New York-based Mudd Jeans plans to ship its 23-inch flared “Mariah” jeans at the end of January in two washes, having sold the style to retailers during the November market. “Everyone wants to try it because it’s new and everyone’s looking for items,” said George Fontini, a partner at Mudd. “It’s a way to update a bell-bottom. We’re testing it so we can use it for a back-to-school item, which we start booking in mid-February.”
Lisa Engelman, national sales manager of Paris Blues, said she’s taking a wait-and-see approach.
“It’s not getting the buzz that I thought it would,” she said. “Every time I watch the video, I go, ‘Hmmnnnn.’ I think it’ll have a life, but I don’t know if it’s going to be the next basic. It’s a nice interpretation of the destroyed look. It’s easier to understand than holes all over the place.”
Spencer Rosenheck, president of sales and marketing at LEI, said the frayed, no-waistband jeans are just one expression of a trend toward “Hollywood” style, low-riding waistbands. “We’ve shipped it in the past and it’s been very, very good,” he said.
He said the popularity of the Mariah Carey version will depend on the longevity of the video and on whether other music stars and celebrities adopt the look.
Gregg Fiene, vice chairman of Aris Industries and chief executive officer of its women’s brands, said he traces the trend back a year ago to Europe. He recalled an incident in June 1998 when he saw a woman cut the waistband off a pair of vintage jeans while waiting for a flight at the airport in Nice, France.
No-waistband jeans were part of the first collection of XOXO Jeans when the brand was relaunched as an in-house business a year ago. Fiene said few American retailers understood the look then, but Carey’s endorsement and exposure should help.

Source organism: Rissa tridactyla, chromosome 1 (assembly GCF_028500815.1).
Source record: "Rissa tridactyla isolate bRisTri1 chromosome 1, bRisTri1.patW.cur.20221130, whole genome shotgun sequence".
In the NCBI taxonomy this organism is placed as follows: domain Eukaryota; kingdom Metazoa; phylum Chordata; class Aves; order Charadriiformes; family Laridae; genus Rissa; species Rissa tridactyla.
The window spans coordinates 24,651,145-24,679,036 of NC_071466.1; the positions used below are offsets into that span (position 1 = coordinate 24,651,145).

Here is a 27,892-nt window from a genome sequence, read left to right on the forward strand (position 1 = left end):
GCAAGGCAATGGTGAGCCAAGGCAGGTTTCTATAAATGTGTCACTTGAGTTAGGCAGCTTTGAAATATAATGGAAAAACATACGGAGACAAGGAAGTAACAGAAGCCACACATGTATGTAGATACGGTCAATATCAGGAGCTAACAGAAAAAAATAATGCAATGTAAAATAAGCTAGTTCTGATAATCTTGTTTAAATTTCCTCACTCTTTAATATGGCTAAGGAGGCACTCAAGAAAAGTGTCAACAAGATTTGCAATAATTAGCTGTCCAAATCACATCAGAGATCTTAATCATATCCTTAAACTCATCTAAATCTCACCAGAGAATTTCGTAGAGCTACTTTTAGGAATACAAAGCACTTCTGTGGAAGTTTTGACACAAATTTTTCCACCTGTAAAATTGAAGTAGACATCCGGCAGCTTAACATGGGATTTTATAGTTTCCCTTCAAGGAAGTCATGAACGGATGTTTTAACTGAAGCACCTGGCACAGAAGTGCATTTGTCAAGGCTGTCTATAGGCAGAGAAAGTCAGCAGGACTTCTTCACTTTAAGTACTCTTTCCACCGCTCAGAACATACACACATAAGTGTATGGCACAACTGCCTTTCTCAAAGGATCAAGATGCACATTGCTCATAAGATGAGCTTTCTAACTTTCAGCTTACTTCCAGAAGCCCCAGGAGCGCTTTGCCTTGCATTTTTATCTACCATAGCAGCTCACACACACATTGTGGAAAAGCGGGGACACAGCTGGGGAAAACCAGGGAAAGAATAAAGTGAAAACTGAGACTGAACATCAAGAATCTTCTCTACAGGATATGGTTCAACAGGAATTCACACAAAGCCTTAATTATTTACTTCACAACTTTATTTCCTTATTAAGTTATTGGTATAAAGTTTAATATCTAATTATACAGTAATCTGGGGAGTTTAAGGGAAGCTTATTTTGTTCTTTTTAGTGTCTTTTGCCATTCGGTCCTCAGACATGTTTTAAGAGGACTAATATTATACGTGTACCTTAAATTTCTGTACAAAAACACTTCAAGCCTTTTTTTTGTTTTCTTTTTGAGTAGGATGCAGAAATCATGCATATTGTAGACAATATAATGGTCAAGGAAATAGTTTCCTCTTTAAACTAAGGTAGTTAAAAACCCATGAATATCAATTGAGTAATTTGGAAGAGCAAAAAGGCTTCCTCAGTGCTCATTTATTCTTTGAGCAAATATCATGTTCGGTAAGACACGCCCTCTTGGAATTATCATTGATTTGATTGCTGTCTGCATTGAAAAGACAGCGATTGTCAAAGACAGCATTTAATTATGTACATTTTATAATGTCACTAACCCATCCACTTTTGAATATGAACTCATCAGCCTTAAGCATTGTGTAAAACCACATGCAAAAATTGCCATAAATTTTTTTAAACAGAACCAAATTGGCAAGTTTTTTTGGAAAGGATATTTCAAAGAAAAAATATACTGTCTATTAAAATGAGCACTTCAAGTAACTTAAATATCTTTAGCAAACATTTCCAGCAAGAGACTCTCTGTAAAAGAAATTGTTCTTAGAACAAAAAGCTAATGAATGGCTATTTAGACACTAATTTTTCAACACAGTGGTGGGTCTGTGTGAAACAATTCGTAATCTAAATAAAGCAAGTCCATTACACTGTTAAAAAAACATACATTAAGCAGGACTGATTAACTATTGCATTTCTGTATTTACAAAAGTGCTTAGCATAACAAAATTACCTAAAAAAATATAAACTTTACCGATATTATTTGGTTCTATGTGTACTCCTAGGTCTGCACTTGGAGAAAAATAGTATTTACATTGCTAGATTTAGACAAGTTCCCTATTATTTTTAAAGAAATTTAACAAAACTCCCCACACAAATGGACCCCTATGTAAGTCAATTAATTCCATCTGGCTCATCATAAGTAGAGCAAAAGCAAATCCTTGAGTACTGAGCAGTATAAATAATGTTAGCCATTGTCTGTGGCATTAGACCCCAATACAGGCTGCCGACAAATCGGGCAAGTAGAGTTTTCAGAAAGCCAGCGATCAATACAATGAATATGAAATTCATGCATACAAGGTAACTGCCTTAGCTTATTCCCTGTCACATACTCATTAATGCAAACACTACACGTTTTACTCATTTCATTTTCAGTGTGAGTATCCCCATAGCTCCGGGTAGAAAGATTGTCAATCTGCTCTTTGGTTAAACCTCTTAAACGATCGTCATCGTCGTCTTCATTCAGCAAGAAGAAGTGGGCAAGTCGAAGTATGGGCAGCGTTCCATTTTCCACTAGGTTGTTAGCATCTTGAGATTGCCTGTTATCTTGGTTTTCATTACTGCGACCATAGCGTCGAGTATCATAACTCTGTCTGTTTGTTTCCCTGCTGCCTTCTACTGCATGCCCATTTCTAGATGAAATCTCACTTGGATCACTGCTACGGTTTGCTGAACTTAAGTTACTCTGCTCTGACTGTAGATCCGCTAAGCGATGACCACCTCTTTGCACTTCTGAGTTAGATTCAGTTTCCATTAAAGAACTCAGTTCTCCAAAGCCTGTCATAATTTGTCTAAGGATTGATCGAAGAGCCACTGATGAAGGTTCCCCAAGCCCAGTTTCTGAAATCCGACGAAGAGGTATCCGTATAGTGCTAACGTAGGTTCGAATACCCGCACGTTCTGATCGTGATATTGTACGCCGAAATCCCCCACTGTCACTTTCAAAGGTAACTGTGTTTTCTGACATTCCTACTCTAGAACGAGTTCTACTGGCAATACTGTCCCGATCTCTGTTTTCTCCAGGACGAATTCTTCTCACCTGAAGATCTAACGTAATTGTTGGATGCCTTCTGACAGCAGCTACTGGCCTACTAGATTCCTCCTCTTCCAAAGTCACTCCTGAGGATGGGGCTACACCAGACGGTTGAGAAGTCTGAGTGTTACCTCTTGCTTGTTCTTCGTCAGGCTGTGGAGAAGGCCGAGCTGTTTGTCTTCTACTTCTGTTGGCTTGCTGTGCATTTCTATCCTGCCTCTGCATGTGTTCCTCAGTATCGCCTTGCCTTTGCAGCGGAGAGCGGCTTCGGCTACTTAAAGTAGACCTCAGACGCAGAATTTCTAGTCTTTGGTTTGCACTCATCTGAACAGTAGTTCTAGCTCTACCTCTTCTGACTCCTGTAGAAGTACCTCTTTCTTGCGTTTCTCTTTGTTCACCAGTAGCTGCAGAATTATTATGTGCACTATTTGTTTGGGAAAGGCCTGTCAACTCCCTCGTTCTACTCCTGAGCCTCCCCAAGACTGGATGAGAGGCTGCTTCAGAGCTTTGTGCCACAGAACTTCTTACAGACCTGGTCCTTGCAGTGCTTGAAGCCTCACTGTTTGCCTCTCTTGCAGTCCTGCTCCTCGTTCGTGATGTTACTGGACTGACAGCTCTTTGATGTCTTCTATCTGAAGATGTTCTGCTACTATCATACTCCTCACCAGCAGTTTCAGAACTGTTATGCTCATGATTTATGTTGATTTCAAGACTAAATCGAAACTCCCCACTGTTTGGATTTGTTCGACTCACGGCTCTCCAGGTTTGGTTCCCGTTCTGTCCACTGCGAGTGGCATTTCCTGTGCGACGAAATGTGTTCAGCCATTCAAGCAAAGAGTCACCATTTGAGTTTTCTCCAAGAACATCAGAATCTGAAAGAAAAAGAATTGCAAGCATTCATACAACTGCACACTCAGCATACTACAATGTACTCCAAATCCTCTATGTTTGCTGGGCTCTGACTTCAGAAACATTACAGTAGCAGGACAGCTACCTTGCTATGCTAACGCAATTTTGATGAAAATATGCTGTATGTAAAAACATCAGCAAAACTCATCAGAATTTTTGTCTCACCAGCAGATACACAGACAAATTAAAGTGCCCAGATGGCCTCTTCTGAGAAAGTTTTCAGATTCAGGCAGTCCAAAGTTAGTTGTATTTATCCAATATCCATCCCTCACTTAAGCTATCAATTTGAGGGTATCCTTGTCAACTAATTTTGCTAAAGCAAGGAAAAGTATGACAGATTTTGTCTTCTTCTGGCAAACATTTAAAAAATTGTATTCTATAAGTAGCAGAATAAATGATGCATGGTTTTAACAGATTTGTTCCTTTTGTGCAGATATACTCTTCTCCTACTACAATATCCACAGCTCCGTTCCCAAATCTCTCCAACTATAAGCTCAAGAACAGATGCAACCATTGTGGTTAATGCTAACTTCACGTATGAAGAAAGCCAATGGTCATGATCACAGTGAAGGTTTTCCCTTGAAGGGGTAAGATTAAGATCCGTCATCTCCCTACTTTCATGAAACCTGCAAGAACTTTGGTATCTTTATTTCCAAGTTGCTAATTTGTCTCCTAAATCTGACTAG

XOXO’s advertising agency, Laspata/DeCaro, already shot some spring images featuring an embellished jeans style with no waistband. The spots will break in March magazines, Fiene noted.
Guess Inc., the Los Angeles-based jeanswear firm, has signed a licensing agreement with Designer Classics LLC, an affiliate of Mamiye Bros. Inc., to produce and distribute infants’ and children’s apparel under the Baby Guess and Guess Kids brands starting with the fall 2000 season. The collections will include shirts, pants, dresses, jackets and jeans sized to fit children up to six years old.
New York-based Mamiye produces children’s apparel under license for VF Corp., Disney, Warner Bros. and Mattel. The previous licensee for Guess’s infants’ and children’s apparel was Los Angeles-based Pour Le Bebe.
Weaving a Brand
Continuing to extend its brand into more product categories, moderate junior firm LEI has signed a licensing agreement with Krazy Kat Sportswear to produce woven shirts starting with the spring 2000 season. The debut collection, developed in concert with LEI’s design team, will feature techno and hippie looks. Krazy Kat, based in Carlstadt, N.J., also produces private label apparel for such stores as Saks Fifth Avenue, J.C. Penney and Kohl’s.
LEI already has licensed footwear, girls’ wear, knit tops, woven tops, intimate apparel, handbags, backpacks, small leather goods, hats and cold-weather accessories.